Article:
Clinton's "Good Wife" Role Could Cost Her Big

It's a poignant time for the good wife — and I don't just mean the CBS series starring Julianna Margulies which ended its run Sunday night. One of the real life women who inspired the creation of The Good Wife's protagonist, Alicia Florrick, is facing a new wave of criticism for standing by her man that may hinder her political rise. At a rally in Oregon on Friday, Donald Trump called Hillary Clinton an "enabler" of Bill's infidelities and treatment of women. On Monday in an interview with CNN's Chris Cuomo, Trump proceeded to defended this line of attack on the Democratic frontrunner because "Hey, look, he [Bill Clinton] was the biggest abuser of women, as a politician in the history of our country. He was impeached."

It goes without saying that there is something so infuriatingly hypocritical about Trump using Bill Clinton's sexual behavior to attack the former Secretary of State. For one, there's not only evidence of Trump's own extramarital relations, but his first wife, Ivana, accused him of raping her, a claim that Trump denied and which Ivana has since refuted ("As a woman, I felt violated, as the love and tenderness, which he normally exhibited towards me, was absent. I referred to this as a 'rape,' but I do not want my words to be interpreted in a literal or criminal sense," she told The Daily Beast in 2015).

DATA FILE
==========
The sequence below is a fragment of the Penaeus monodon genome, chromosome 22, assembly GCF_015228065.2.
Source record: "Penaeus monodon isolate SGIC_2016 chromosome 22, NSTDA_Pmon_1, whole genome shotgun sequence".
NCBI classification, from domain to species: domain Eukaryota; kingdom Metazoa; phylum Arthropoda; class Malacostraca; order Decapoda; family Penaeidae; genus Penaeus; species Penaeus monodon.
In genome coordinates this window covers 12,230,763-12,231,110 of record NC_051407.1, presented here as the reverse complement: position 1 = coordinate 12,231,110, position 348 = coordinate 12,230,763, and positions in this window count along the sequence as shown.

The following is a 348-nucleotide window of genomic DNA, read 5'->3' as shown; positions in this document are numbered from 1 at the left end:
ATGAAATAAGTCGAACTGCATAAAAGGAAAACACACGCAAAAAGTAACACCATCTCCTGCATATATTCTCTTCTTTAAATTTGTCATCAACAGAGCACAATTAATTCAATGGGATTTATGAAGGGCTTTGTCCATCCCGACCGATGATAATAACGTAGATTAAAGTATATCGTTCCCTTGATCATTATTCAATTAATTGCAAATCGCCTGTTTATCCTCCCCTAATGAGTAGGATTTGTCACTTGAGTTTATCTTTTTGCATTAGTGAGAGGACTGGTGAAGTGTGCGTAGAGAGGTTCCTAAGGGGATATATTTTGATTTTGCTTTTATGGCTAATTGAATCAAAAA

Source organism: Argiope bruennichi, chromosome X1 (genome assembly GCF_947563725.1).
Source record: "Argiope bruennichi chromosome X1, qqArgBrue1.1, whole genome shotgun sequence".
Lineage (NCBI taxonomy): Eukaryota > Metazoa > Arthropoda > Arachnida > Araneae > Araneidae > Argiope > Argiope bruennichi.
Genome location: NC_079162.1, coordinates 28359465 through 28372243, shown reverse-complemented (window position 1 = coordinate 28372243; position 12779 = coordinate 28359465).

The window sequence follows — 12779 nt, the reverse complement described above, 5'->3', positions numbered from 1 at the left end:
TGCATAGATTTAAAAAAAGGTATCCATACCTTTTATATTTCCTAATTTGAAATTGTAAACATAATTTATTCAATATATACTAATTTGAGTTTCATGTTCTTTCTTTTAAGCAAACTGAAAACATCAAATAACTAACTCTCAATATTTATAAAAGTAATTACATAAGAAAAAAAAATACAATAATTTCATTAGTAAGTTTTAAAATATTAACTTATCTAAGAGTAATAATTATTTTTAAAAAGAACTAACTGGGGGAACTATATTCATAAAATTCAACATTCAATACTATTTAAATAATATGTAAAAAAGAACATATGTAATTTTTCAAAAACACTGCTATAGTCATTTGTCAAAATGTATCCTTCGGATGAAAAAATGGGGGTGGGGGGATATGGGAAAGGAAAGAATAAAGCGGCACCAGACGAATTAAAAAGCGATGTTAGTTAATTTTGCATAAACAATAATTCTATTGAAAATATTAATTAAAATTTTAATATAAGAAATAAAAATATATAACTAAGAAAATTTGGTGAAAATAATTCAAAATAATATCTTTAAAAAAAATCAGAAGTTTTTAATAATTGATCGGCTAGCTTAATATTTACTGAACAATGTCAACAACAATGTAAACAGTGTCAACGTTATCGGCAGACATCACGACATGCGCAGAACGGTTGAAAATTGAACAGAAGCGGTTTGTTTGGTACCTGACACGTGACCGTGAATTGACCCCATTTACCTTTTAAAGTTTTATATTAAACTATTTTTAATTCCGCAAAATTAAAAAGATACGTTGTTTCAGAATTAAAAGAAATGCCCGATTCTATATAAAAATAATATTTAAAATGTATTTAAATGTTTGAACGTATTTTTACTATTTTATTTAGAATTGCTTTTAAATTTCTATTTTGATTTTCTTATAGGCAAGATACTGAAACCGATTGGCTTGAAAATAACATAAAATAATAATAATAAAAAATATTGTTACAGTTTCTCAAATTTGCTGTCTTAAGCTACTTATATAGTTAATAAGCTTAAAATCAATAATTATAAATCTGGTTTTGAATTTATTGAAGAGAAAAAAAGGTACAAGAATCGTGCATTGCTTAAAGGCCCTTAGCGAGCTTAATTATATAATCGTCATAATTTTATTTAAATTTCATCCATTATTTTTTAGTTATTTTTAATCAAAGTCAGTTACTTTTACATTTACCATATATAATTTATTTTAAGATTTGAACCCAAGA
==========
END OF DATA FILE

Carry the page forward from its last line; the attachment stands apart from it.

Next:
Then, there's the fact Trump has compared women, like Arianna Huffington, to dogs and allegedly described a woman's request for a break to pump breast milk as "disgusting." There's no shortage of evidence that Trump has not treated women with basic decency on a number of occasions. Trump's attempt to become some champion of sexual mores and female respect is nothing short of galling and ludicrous, a matter of the unintelligible misogynistic pot calling the kettle black.

Still, nearly two decades after Clinton's husband's alleged sexual behavior stole national headlines, it is clear to many that the women were often the ones who got the raw deal. They were shamed and ridiculed while President Clinton endured some late-night jokes but emerged relatively unscathed. That Clinton stood by her husband, rather than these women, to help his career (or, for that matter, their family) makes complete and utter sense. But that doesn't mean it sits well with voters in 2016, regardless of their party affiliation.


As ridiculous as it is that Trump is the one slamming Clinton as an "enabler," the argument itself may leave a mark. At the rally on Friday, Trump attacked Clinton's treatment of the women who accused her husband of having an affair — and, in the case of Paula Jones, sexually harassing her (her complaint was dismissed and then Bill settled with her when she appealed it). "She [Clinton] would go after these women and destroy their lives," Trump said, adding, "She was an unbelievably nasty, mean enabler, and what she did to a lot of those women is disgraceful."

Unsurprisingly, like so much of what Trump says, there's exaggeration in his statement. The claim that Clinton sought to "destroy their lives" seems extreme. There is evidence in notes from a Clinton confidante, Diana Blair, that she called Monica Lewinsky, perhaps the most infamous women among the extramarital scandals, a "narcissistic loony toon." When asked about this remark about Lewinsky in a 2014 interview with ABC News, Clinton said, "I am not going to comment on what I did or did not say back in the late '90s."